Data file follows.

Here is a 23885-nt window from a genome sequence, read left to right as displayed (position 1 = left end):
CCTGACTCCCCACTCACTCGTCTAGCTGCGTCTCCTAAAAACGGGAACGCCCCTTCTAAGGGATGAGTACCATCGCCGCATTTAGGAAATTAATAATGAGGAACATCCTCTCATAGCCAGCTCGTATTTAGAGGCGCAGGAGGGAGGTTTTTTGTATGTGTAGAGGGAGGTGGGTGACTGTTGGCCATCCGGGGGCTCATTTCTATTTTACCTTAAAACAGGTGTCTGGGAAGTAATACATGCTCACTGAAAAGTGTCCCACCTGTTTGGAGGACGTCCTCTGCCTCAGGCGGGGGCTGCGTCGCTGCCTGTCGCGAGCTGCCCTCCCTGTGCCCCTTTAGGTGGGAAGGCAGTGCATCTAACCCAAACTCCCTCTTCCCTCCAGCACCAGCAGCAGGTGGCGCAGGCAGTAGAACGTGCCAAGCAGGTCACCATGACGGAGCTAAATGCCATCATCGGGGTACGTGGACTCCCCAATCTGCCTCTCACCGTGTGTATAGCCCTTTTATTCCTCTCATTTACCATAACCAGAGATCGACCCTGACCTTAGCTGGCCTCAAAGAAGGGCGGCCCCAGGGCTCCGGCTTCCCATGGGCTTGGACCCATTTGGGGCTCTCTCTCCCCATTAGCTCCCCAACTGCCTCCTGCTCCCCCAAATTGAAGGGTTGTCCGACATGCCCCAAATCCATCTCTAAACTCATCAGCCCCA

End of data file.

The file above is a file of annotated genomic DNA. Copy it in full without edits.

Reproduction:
Here is a 23885-nt window from a genome sequence, read left to right as displayed (position 1 = left end):
CCTGACTCCCCACTCACTCGTCTAGCTGCGTCTCCTAAAAACGGGAACGCCCCTTCTAAGGGATGAGTACCATCGCCGCATTTAGGAAATTAATAATGAGGAACATCCTCTCATAGCCAGCTCGTATTTAGAGGCGCAGGAGGGAGGTTTTTTGTATGTGTAGAGGGAGGTGGGTGACTGTTGGCCATCCGGGGGCTCATTTCTATTTTACCTTAAAACAGGTGTCTGGGAAGTAATACATGCTCACTGAAAAGTGTCCCACCTGTTTGGAGGACGTCCTCTGCCTCAGGCGGGGGCTGCGTCGCTGCCTGTCGCGAGCTGCCCTCCCTGTGCCCCTTTAGGTGGGAAGGCAGTGCATCTAACCCAAACTCCCTCTTCCCTCCAGCACCAGCAGCAGGTGGCGCAGGCAGTAGAACGTGCCAAGCAGGTCACCATGACGGAGCTAAATGCCATCATCGGGGTACGTGGACTCCCCAATCTGCCTCTCACCGTGTGTATAGCCCTTTTATTCCTCTCATTTACCATAACCAGAGATCGACCCTGACCTTAGCTGGCCTCAAAGAAGGGCGGCCCCAGGGCTCCGGCTTCCCATGGGCTTGGACCCATTTGGGGCTCTCTCTCCCCATTAGCTCCCCAACTGCCTCCTGCTCCCCCAAATTGAAGGGTTGTCCGACATGCCCCAAATCCATCTCTAAACTCATCAGCCCCA